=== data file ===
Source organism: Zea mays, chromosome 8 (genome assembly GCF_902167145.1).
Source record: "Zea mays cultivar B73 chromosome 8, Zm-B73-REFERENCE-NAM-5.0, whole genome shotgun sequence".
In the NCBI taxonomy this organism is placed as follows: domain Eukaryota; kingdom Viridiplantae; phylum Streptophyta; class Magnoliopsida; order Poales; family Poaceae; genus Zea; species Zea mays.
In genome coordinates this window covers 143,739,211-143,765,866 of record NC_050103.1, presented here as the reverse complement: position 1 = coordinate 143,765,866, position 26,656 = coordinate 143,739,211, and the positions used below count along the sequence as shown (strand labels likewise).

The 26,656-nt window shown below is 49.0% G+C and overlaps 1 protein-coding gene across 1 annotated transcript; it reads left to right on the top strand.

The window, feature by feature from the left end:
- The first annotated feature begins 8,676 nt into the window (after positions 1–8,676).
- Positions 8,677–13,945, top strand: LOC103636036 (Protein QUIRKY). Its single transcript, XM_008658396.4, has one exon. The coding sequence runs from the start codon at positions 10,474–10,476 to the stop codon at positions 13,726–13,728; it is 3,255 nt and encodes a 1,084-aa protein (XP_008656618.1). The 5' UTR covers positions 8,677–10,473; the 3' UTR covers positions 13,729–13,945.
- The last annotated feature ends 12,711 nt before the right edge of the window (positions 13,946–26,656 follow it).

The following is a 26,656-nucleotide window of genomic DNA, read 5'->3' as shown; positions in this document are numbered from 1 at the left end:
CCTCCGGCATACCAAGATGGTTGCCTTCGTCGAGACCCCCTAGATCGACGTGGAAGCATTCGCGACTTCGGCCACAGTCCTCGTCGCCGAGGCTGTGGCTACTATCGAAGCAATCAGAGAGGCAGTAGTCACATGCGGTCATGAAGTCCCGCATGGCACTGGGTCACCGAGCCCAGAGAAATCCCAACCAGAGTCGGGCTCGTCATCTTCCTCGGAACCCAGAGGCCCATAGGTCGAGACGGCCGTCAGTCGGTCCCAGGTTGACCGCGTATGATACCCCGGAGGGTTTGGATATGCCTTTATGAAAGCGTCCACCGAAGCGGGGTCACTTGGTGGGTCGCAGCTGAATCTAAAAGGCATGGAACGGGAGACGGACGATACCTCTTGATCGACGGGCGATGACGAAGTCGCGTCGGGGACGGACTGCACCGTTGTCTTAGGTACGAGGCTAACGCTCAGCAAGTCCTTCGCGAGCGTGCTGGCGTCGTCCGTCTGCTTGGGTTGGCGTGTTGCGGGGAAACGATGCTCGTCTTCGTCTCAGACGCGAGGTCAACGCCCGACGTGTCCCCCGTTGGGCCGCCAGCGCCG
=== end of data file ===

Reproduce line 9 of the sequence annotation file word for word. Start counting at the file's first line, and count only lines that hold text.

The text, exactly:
- The last annotated feature ends 12,711 nt before the right edge of the window (positions 13,946–26,656 follow it).